Since annexing Crimea in March 2014, Russia has heightened a disinformation campaign, painting the West as violent, disorderly, swarming with refugees and inherently undemocratic, or fabricating fake coverage about rape by immigrants or arms sales to the Middle East[3]. On the other hand, it is supporting right-wing (or far-Left) parties to influence the European agenda, divide the countries in the name of nationalism, and realign consistent parts of European public opinion along the lines of an anti-West and anti-liberalism narrative. According to several research centres, Russian entities finance parties such as the French Front National or the Greek Golden Dawn in exchange of a parliamentary voting behavior favorable to the Kremlin. Budapest-based Political Capital Institute clarifies that European far-right organizations serving Russian state interests fill three major functions: (a) Social and political destabilization at the member state, community and transatlantic levels alike; (b) Provision of external legitimization of the Russian regime (e.g., through ideological support and observation of elections); and (c) Provision of information and spread of disinformation (i.e., transmitting Russian propaganda to EU member states and gathering intelligence)[4].

Even in Italy, parties like the Northern League are overtly exhibiting signs of support for and offering cooperation with Russia, while they are virulently attacking the European Union and feeding a culture of hate against migrants. In Mid-October 2016, regional councilors of the Northern League visited Crimea to open a political channel and establish business-relations[5]. Confusion is great, and political stupidity grows. There have been even some public figures from those Central Italy’s areas recently affected by an earthquake, who wrote directly to Mr. Putin asking for a trade deal with their territories to revitalize their economy based on the production of Delikatessen such as row ham, and on the fashion and furniture industries[6]. I imagine already the generous Russian government helping those unlucky Italian communities by buying their ham in large quantities, and then parachuting it on the besieged city of Aleppo.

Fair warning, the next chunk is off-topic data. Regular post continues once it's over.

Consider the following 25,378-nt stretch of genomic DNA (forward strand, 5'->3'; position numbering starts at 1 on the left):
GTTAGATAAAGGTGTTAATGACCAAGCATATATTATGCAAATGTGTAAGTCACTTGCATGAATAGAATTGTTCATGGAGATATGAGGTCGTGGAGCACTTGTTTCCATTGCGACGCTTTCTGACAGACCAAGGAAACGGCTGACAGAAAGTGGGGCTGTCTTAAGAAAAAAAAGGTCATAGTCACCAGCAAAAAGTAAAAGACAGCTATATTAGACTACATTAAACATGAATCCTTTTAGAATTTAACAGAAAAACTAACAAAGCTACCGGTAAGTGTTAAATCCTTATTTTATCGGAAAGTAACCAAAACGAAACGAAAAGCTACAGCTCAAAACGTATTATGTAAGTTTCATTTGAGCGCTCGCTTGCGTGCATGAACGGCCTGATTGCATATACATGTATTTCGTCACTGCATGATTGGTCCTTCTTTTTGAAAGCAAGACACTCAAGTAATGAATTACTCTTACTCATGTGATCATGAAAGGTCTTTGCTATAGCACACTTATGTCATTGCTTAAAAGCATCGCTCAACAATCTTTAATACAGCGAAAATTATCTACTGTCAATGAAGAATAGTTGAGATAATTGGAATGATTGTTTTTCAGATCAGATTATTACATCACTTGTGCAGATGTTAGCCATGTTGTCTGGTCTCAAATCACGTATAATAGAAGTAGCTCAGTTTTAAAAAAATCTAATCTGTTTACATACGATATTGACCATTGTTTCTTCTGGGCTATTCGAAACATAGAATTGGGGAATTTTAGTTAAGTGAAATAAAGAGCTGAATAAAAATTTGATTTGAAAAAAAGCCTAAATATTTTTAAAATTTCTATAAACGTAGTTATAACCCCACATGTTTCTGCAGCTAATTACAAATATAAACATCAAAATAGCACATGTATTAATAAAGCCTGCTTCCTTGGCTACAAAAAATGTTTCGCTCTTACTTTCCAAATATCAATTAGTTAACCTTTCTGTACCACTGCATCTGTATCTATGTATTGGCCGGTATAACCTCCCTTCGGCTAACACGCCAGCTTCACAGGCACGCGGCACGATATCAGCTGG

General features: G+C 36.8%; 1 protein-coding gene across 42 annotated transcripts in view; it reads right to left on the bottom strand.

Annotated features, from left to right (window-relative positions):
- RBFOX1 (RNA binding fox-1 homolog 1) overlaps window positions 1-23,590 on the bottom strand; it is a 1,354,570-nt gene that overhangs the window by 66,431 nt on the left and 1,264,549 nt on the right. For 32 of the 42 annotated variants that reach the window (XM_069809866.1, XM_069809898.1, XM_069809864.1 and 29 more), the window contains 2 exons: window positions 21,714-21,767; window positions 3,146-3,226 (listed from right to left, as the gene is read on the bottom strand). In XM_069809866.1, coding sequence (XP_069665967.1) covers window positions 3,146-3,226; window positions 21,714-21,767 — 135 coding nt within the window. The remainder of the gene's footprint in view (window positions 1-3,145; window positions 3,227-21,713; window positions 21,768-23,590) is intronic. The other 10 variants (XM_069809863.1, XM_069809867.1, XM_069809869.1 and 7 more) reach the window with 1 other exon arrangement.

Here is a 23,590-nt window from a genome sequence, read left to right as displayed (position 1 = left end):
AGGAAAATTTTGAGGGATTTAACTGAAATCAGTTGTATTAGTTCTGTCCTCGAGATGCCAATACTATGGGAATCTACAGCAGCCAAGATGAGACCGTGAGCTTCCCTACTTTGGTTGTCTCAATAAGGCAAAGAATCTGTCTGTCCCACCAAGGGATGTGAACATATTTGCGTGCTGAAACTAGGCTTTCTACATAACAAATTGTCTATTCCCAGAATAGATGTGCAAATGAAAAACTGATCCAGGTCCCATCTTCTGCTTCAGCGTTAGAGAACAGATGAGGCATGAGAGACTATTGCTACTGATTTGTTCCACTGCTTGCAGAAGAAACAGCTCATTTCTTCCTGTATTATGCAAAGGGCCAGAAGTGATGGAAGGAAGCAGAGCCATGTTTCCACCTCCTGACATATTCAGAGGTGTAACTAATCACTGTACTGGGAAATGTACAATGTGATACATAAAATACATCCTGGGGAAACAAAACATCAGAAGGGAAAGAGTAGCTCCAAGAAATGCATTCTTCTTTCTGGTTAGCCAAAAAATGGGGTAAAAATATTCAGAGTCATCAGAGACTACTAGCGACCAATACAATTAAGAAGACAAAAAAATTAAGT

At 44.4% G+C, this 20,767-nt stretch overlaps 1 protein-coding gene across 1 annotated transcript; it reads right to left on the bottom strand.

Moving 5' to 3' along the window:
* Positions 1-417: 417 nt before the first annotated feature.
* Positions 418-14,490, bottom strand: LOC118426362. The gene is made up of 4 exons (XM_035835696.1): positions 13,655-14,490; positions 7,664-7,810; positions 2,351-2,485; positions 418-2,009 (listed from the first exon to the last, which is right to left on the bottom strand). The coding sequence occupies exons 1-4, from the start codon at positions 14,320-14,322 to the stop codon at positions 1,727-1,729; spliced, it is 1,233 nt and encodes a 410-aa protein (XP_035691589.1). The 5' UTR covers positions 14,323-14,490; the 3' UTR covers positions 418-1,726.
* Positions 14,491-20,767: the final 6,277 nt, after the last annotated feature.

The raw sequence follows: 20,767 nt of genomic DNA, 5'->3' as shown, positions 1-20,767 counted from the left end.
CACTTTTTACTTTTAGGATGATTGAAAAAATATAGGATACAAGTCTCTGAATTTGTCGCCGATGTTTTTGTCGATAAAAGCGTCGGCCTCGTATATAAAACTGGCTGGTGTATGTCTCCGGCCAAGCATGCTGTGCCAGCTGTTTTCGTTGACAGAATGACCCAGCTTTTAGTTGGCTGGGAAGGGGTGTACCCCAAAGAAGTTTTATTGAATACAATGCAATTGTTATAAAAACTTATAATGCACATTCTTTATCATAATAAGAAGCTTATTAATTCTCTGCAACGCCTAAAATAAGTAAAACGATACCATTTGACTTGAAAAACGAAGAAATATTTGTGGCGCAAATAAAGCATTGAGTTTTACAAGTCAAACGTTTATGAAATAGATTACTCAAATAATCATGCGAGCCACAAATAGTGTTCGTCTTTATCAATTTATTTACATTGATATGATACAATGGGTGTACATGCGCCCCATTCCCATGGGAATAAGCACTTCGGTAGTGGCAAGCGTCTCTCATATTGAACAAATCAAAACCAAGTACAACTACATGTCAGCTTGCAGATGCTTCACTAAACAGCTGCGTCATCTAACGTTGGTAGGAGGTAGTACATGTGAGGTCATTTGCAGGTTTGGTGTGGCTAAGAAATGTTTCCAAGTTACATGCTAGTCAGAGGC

In addition to instigating political turmoil, Russia is going through a phase of sustained militarization. Prof. Khodarkovsky reminds that, in the last five years, Russia has been rapidly modernizing its military, and by 2015 has increased its military budget by 40%[7]. Russian drills of civil defense in case of war, military exercises, and redeployment of military systems along the borders are multiplying, spreading thus uncertainty and fear. Syria is a pilot case, where military terror and disguised diplomacy are applied to serve Putin’s ambitions at the expenses of local people. After having successfully followed the strategy of the «scorched earth» in Grozny during the second Chechnya war, when the city was besieged, and then systematically bombed until complete annihilation (1999-2000), Russia is now preparing the ground for the capitulation of Aleppo using the same barbarian strategy. Devastating weapons are dropped on Aleppo, like bunker-busting bombs that can destroy underground hospitals and civilians’ shelters, or phosphorous bombs, that are similar to Napalm and burn human flesh to the bones. Despite it, the only comment Mr. Trump has issued on Syria after his election, is that he will abandon what he calls «rebels» and will seek a rapprochement with Mr. Putin on the Syrian president’s fate, supporting him in his presumed struggle against terrorism[8]. There cannot be best reward to the criminal policies of Syria and Russia, and no best gift to Jihadist terrorism. Such an endorsement legitimizes war brutality as a political strategy, and I do not see now any obstacle for regional or global military powers intending to follow such a criminal path elsewhere, Europe included. The first test for Europe is Syria. Leaving Syria to its destiny would not only mean a possible second wave of refugees fleeing to Europe, but also condemning to annihilation the democratic aspirations of Arab nations to democracy, and paving the way to the consolidation of a newly legitimized generation of authoritarian regimes at the gates of our continent. These regimes will do their best for reducing to silence any internal dissent, on the one hand, and mock European democracies, on the other hand. Europe needs a radical change of stand against repression in Syria to prove that its attachment to democracy shall overcome any internal or external threat, even if that implies profound political divergences with Global Powers.